Bert’s mum thinks he is hilarious, but he. is. not.
Bert's mum never fails to try and impress new friends when Bert brings them over. He pulls coins out of their ears and steals their iPhones out of their pockets and asks them what's their favourite dessert and then always makes bread pudding anyway (and — yuck, bread pudding, the actual worst dessert).
Mum wears that awful apron that George made in preschool a million years ago, and he does stupid puns, and whistles really old songs no one's ever heard of — not even Dad, who is nearly as ancient as Mum.
Bert hates having to explain their family, but he's found that it's best to get it over with. "He's everyone's mum," he says, before new friends can ask, "everyone except for Jo."
"Your parents sure like to do it," says one of Bert's friends, once, in answer.
“No, they don’t,” says Bert, scandalized, even though of course it's occurred to him — how could it not? — and George says “Do what?" and Mum (who never misses ANYTHING, ugh, MUM) answers, “Oh, have sex, he means, and yes, we quite like it but we don't generally make it a topic of discussion as it's a private matter.”
Bert wants to die; his mum just told Bert’s friend that he likes to have sex. Bert is pretty sure no one else’s mum would ever do that. Bert’s mum is so embarrassing and terrible.
Bert’s dad, though, is pretty awesome, and not embarrassing at all.
Dad doesn't play favourites; he makes a point of saying so, because Mum is constantly skipping from one of them to another depending on his mood, the weather, and who's been making what annoying sounds that day. But Dad says, in his deep voice: 'I hate you all equally’, and 'I wanted to get a cat’, and ‘god, I’m living with barbarians minus the beards'.
Sometimes, though, Dad tucks Bert into the space between the side of the couch and his own long narrow leg, nudges a kiss onto Bert's eyebrow, and says, “Who’s my boy?” and even though it makes Bert feel warm and silly and babyish nowadays, he can't disappoint Dad, he has to say the thing he's always said, as far back as Bert can remember: I'm your boy, Dad, that's me, Bert.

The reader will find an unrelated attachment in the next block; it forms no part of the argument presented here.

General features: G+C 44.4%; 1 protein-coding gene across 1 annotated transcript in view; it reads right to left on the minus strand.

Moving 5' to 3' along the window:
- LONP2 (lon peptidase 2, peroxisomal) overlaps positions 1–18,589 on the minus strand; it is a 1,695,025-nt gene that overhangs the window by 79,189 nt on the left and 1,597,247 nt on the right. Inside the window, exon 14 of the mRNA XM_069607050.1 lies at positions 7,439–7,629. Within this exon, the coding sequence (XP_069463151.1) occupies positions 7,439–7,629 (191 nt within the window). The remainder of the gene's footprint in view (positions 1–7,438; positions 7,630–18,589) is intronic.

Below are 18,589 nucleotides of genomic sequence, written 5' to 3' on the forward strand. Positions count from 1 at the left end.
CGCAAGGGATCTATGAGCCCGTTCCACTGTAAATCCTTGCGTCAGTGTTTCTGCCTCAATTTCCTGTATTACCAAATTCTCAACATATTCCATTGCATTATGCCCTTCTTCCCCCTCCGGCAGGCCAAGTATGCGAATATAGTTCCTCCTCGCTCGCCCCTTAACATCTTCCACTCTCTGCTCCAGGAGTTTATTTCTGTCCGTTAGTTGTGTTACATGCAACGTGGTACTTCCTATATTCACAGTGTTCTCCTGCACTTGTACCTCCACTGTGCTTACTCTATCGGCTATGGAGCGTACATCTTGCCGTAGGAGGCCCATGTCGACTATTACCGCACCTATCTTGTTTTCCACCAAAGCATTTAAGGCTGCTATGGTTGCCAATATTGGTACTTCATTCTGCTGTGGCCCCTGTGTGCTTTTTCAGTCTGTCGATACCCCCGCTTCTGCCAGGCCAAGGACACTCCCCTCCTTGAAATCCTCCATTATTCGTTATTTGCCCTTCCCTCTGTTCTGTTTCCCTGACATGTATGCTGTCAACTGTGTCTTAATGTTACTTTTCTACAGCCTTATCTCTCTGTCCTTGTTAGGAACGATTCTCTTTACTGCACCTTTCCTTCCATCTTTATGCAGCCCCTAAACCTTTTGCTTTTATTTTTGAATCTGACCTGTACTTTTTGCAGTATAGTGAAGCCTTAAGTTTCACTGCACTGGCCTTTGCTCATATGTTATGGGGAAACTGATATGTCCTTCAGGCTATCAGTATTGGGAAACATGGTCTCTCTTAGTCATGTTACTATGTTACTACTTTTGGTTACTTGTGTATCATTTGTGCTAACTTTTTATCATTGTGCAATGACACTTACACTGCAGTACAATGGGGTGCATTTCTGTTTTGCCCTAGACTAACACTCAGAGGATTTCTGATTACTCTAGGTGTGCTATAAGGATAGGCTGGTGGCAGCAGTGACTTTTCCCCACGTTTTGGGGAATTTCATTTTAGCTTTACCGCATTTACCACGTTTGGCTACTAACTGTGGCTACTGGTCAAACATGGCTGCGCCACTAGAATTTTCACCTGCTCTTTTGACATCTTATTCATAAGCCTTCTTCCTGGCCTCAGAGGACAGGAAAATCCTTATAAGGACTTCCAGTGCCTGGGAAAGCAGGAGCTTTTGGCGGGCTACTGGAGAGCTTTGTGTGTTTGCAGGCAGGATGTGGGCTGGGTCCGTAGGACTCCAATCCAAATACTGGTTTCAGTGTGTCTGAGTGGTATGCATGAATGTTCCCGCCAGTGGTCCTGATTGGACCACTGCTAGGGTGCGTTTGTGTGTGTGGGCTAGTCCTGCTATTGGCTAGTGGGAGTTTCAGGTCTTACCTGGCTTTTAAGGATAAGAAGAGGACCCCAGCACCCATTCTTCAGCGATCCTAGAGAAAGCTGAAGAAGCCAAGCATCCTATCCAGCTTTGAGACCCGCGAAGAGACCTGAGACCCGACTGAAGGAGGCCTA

And for a secret minute afterwards, Bert always feels sure he's Dad's favourite. Before there was Bert, Dad wasn't even a dad, which is almost impossible to imagine. Dad looks like a dad, and feels like one, sounds like one. His scratchy chin is a dad-chin and his steady shoulders are dad-shoulders and his long fingers are dad-fingers stroking through Bert’s hair. Bert loves his mum — of course he does — but he’s Dad’s boy. He feels like the most beloved: the first and oldest and biggest.
But though Dad calls Bert his boy, and though Dad says he hates them all equally, Bert can't help but feel certain that — actually — Mum is Dad's real secret favourite.
Dad almost always takes Mum's side in a fight. He pulls at the corners of Mum’s shirt collars in the mornings with squinty serious eyes, making sure Mum looks perfect and handsome like Dad always does. And when Dad comes home from work in a mood that even baby Josephine can't seem to crack through, Mum just hip-checks him in passing, or shows him a news story Mum thought he’d like, or stops him in the middle of a complaint by sticking a freshly cut carrot stick in his mouth. Dad ducks his head and tries not to smile, but he does anyway, helplessly. He smiles around the orange carrot stick, plays like it's a cigar, pulls it out of his mouth in the vee of index and middle finger, and then he laughs deep in his throat when Mum grabs him by the tie and kisses the side of his mouth, calls him darling, lifts his wallet and pulls a coin out from behind his ear.
"Made you bread pudding," says Mum, his hand curled around Dad’s long dad-neck. "Your favourite."
"I hate you," says Dad, grinning, "so much. Most of all.”